Dr Wenjing Zhang PhD, MSc, BSc
- 01227 816896
I am a Research Associate at CHSS in the University of Kent’s School of Social Policy, Sociology and Social Research (SSPSSR). My research expertise and interests focus on health and social care, ageing and social policy. With experience using both qualitative and quantitative methods over 9 years studying the health and social care sector, I have worked on a few policy- and practice- oriented research projects. Straddling the fields of social gerontology and public policy implementation, I especially focus to adapt and extend concepts developed in a Western context to the study of East Asian policy implementation.
Prior to joining CHSS in July 2019, I worked as a research and teaching associate at the School for Policy Studies, University of Bristol. As a research associate (2018-2019), I was involved in the projects including ‘Creating Inclusive Care Home Environments for Older LGBT+ People’ (funder: ESRC), ‘Information and Guidance for Unpaid Family Carers: Reviews of Local Authority Websites in England’ (funder: NIHR School for Social Care) and ‘Death Talk and Loss Talk in an Age of Longevity’ (funder: Elizabeth Blackwell Institute for Health Research).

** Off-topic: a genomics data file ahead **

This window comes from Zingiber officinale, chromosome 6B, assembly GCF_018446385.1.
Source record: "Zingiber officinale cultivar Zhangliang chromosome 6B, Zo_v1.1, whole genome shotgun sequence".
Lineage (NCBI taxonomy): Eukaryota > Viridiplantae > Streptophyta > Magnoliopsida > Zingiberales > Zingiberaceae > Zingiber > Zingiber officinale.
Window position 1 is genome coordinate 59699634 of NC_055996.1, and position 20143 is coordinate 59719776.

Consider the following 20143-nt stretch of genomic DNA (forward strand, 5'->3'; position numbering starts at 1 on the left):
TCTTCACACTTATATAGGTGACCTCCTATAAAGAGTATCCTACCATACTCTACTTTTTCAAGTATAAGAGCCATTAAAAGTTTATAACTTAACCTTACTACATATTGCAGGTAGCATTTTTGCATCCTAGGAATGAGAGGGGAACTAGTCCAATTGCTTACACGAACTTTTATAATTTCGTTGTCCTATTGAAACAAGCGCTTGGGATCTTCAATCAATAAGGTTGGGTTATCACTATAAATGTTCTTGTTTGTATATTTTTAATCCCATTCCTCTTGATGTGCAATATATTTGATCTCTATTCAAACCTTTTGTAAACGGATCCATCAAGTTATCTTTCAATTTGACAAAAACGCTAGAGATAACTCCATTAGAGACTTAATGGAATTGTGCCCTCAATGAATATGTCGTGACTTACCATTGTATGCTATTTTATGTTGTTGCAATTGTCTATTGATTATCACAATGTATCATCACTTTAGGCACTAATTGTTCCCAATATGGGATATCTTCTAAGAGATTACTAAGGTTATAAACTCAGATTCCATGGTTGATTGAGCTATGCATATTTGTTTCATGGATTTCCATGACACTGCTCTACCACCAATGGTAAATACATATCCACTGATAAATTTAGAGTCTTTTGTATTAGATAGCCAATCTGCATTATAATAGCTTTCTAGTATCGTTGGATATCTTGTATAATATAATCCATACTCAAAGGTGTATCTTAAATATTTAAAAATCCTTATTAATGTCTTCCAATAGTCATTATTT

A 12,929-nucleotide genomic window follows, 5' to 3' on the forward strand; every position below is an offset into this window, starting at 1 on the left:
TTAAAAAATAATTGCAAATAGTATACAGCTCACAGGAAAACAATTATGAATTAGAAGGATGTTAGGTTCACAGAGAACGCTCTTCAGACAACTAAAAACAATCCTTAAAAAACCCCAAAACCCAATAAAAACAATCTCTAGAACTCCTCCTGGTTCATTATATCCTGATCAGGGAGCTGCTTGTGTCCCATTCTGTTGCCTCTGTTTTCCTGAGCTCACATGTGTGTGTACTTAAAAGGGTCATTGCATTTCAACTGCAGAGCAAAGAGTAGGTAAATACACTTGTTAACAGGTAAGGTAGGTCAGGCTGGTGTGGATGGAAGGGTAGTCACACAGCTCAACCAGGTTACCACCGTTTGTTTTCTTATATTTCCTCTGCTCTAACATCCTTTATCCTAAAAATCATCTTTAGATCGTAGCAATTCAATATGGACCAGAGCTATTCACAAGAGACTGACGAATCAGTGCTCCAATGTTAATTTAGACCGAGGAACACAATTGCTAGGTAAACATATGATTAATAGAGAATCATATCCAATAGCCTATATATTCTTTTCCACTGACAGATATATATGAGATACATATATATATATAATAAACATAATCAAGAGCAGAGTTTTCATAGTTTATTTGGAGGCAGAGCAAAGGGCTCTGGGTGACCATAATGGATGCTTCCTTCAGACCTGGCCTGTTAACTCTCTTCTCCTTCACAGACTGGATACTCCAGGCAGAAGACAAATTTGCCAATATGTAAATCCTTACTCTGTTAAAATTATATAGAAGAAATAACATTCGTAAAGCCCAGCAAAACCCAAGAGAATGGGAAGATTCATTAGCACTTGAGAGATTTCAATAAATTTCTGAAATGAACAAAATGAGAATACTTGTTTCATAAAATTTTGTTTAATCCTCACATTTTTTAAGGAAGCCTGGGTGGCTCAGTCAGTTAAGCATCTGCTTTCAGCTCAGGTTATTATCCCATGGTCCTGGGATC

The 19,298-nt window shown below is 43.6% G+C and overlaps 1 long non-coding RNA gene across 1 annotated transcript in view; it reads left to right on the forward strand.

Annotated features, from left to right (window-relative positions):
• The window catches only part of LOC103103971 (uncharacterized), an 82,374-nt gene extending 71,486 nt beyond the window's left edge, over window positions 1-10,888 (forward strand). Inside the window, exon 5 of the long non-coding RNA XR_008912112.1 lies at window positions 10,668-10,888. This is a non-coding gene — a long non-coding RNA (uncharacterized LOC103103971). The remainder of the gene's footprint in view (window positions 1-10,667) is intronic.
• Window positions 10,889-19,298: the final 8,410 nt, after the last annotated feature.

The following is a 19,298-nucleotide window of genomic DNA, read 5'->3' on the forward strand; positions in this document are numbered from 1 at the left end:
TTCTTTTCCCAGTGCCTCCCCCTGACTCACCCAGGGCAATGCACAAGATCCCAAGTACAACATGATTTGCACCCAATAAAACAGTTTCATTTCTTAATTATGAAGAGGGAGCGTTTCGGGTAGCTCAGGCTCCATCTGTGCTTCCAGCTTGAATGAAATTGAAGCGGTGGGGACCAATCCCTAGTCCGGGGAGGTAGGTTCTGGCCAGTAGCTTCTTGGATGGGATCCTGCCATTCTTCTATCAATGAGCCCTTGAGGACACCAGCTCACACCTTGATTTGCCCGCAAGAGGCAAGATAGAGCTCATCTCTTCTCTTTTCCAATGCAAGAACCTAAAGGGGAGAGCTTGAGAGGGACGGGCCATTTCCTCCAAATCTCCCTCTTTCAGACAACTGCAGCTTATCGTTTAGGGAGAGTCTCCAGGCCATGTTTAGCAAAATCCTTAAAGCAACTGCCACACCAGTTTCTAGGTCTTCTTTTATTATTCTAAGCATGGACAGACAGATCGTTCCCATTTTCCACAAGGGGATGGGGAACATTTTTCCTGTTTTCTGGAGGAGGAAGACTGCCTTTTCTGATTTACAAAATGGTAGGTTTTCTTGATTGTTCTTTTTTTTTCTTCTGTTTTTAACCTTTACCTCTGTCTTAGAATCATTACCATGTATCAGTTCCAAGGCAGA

As a lecturer and seminar tutor at the University of Bristol (2016-2019), I have taught “Comparative and International Social Policy” and “East Asian Social Policy” and qualitative and quantitative methods and statistical packages, including “NVivo and Qualitative Analysis”, “Lab Training for Dissertation with SPSS Analysis” and “Segregation and inequality in the UK” (Q-step).back to top
Also view these in the Kent Academic Repository